Controversial former diplomat and ‘gay is not OK’ columnist Jon Qwelane scored a victory in the SCA last week when the court dismissed a finding that he was guilty of hate speech and ordered Parliament to rewrite the ‘vague’ and ‘overbroad’ law meant to protect against discrimination.

In the column, Qwelane lauded former Zimbabwean President Robert Mugabe's ‘unflinching and unapologetic stance’ on homosexuality. In essence, notes a Sunday Times report, the court ruled that while the intentions of the law are noble, it oversteps the mark in curbing free speech.

The court held that an opinion like Qwelane's may be hurtful without being hate speech, and thus he is protected by his right to express a view.

Qwelane described the ruling as ‘the greatest thing to happen to free speech in the country's history’, but gender activists said they were disappointed.

Qwelane, a former high commissioner to Uganda, was criticised after he wrote a newspaper column in 2008 in which he urged politicians to rewrite the Constitution to outlaw same-sex marriages, suggesting that acceptance of gay marriage will ultimately lead to demands to ‘marry an animal’.

MPs now have 18 months to rework provisions of the Promotion of Equality and Prevention of Unfair Discrimination Act (Pepuda).

‘It is clear that the legislature wanted to regulate hate speech as broadly as possible. Unfortunately, it did not do so with the necessary precision and within constitutional bounds,’ the court found.

The hate speech provisions of the Act were declared invalid.

While the provisions of hate speech laws are reconsidered, the court rejigged sections of the law to ensure vulnerable groups are protected in the interim, notes the Sunday Times. A key pillar of the court's ruling is that the test for hate speech needs to be objective, and that incitement to cause harm needs to be proved.

The ruling cannot be retrospectively applied, so those who have already fallen foul of hate speech laws are without recourse.

The ruling has been referred to the Constitutional Court for confirmation. The SCA found the hate speech provisions were badly worded, overly broad and used a subjective test, thus clashing with the right to freedom of expression.

The relevant section of the Act states: ‘No one may publish, propagate, advocate or communicate words based on one or more of the prohibited grounds, against any person, that could reasonably be construed to demonstrate a clear intention to be hurtful; be harmful or to incite harm; promote or propagate hatred.’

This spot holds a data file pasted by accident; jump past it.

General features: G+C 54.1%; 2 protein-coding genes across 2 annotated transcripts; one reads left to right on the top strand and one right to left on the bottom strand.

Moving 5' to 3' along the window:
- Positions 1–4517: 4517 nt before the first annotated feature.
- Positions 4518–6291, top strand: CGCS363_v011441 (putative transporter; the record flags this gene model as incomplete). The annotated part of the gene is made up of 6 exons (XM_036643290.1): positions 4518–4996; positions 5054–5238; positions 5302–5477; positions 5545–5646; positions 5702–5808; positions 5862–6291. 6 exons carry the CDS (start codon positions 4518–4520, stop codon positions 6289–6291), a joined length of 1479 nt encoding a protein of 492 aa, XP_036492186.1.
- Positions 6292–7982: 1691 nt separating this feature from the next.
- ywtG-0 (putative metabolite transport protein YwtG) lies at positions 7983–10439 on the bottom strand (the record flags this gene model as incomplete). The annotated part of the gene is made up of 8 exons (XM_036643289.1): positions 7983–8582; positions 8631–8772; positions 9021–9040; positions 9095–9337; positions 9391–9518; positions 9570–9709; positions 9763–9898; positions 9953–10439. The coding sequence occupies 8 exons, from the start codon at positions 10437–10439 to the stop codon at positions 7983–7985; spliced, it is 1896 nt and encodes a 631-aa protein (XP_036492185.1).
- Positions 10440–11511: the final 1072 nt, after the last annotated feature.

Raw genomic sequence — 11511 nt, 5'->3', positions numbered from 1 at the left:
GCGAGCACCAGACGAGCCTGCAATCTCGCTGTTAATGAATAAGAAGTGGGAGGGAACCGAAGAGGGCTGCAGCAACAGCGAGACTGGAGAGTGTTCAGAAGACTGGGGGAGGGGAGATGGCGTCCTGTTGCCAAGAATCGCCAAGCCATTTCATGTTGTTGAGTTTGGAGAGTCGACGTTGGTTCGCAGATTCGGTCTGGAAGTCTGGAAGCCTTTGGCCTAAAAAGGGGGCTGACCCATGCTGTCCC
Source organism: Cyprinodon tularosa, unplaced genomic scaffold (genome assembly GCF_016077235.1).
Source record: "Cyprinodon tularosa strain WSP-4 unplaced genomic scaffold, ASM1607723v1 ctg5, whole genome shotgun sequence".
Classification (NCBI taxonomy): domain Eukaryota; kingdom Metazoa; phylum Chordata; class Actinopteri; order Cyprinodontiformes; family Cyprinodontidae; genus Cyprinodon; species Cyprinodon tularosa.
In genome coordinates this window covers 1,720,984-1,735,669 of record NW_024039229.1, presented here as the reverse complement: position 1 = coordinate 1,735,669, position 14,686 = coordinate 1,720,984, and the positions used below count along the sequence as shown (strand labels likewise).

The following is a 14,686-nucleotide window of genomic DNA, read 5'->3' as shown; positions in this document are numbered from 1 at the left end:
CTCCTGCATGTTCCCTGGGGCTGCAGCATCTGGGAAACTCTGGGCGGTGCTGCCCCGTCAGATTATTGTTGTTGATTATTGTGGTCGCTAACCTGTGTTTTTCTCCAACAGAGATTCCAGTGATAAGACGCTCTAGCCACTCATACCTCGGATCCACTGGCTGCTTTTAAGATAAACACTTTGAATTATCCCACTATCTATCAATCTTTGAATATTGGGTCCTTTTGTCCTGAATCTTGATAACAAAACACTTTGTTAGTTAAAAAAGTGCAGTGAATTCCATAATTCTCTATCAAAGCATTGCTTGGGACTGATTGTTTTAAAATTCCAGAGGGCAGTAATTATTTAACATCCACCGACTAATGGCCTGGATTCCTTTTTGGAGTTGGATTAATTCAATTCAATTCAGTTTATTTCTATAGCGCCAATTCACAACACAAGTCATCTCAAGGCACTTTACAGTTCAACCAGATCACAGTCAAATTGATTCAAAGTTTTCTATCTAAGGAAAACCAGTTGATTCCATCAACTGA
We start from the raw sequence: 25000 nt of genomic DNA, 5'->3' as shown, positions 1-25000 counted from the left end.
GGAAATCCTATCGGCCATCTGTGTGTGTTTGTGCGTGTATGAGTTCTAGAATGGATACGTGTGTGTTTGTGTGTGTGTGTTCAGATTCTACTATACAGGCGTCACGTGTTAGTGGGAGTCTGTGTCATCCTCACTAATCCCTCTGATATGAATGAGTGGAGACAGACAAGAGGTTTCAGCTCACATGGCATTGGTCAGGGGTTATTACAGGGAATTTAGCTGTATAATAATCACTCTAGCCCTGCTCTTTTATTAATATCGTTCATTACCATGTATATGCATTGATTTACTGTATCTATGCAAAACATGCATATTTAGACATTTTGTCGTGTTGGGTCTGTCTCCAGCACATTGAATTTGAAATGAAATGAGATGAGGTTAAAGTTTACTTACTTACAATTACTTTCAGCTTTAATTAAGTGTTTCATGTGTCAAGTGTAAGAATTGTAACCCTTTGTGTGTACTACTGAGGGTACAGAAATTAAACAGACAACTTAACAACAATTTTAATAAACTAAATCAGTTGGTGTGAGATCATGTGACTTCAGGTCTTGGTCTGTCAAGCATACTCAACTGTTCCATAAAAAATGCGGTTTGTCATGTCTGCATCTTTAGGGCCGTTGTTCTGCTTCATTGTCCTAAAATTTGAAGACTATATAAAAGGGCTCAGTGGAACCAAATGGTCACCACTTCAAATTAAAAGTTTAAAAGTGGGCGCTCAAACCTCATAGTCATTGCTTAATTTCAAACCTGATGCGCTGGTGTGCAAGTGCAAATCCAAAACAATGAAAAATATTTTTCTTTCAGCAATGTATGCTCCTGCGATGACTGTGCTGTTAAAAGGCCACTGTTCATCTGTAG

Full Sunday Times report (subscription needed)

Qwelane v SAHRC & Others

The SCA judgment highlighted three ways in which Pepuda illegitimately over-broadened the definition of hate speech, according to Rapport. They are:

* Inclusion of the concept of ‘hurtfulness’, now struck down.

* Causing a disjunctive interpretation of the requirements for hate speech. If a comment was hurtful, or caused harm, or incited violence, it qualified as hate speech. The correct position is a conjunctive reading, the SCA held, meaning the comment should cause harm and should incite violence to fall within the definition.

* While the Constitution recognises race, ethinicity, gender, sexual orientation and religion as grounds for hate speech, Pepuda expanded that to include pregnancy, convictions, language, colour, culture and even ‘anything’ that infringes on human dignity or perpetuates ‘systemic disadvantage’.

The judgment may have a profound effect on pending high-profile hate speech cases, says Rapport. Chief among them is the Human Rights Commission’s pending bid in the Equality Court to declare the use of the word ‘hotnot’ – as was allegedly used by Springbok lock Eben Etzebeth – to be hate speech.

The HRC argues that the word ‘hotnot’ is the same as the K-word and therefore automatically is hate speech. The K-word has been held to be hate speech even when used between two black people.

In another case, some BLF leaders are accused of hate speech for ‘welcoming’ the death of white pupils in the Hoërskool Driehook bridge collapse tragedy. The BLF leaders argue in that case that their comments cannot be hate speech merely because they offended or hurt some people.

Another pending appeal is the declaration by the Equality Court that the unnecessary display of the old South African flag is hate speech as it is offensive and deeply hurtful to the majority of the population.

Rupert Candy, an attorney at the Nelson Mandela Foundation which is driving the flag case, said the SCA judgment has no effect until it is confirmed. He will advise the foundation to intervene in the matter when it heads to the Constitutional Court ‘as hate speech laws are necessary in SA to protect vulnerable groups such as black lesbians in townships’.

AfriForum’s Kallie Kriel, who is appealing the flag case, welcomed the judgment as a huge victory for freedom of speech.

‘The judgment means that legislation can no longer be abused to curb freedom of speech, because then we are in a ridiculous spiral. In such a spiral, anybody can decide what is hate speech and what is not.’